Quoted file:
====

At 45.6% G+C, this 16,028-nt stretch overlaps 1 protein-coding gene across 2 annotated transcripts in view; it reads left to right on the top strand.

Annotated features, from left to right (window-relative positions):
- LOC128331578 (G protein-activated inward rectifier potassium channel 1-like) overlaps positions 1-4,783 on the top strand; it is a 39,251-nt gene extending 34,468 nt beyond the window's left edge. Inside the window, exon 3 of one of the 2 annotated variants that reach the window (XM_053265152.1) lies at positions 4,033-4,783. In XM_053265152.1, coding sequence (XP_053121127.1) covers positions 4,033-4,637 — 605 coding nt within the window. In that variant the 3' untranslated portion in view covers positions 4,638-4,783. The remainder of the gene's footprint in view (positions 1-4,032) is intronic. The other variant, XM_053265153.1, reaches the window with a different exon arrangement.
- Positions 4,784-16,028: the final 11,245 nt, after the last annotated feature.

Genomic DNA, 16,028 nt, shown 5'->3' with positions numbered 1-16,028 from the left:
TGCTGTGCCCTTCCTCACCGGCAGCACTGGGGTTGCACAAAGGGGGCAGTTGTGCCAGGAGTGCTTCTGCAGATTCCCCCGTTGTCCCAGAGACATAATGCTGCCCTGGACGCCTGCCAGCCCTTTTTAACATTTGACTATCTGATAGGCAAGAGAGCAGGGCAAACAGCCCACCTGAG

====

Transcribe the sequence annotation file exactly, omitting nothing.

At 45.6% G+C, this 16,028-nt stretch overlaps 1 protein-coding gene across 2 annotated transcripts in view; it reads left to right on the top strand.

Annotated features, from left to right (window-relative positions):
- LOC128331578 (G protein-activated inward rectifier potassium channel 1-like) overlaps positions 1-4,783 on the top strand; it is a 39,251-nt gene extending 34,468 nt beyond the window's left edge. Inside the window, exon 3 of one of the 2 annotated variants that reach the window (XM_053265152.1) lies at positions 4,033-4,783. In XM_053265152.1, coding sequence (XP_053121127.1) covers positions 4,033-4,637 — 605 coding nt within the window. In that variant the 3' untranslated portion in view covers positions 4,638-4,783. The remainder of the gene's footprint in view (positions 1-4,032) is intronic. The other variant, XM_053265153.1, reaches the window with a different exon arrangement.
- Positions 4,784-16,028: the final 11,245 nt, after the last annotated feature.

Genomic DNA, 16,028 nt, shown 5'->3' with positions numbered 1-16,028 from the left:
TGCTGTGCCCTTCCTCACCGGCAGCACTGGGGTTGCACAAAGGGGGCAGTTGTGCCAGGAGTGCTTCTGCAGATTCCCCCGTTGTCCCAGAGACATAATGCTGCCCTGGACGCCTGCCAGCCCTTTTTAACATTTGACTATCTGATAGGCAAGAGAGCAGGGCAAACAGCCCACCTGAG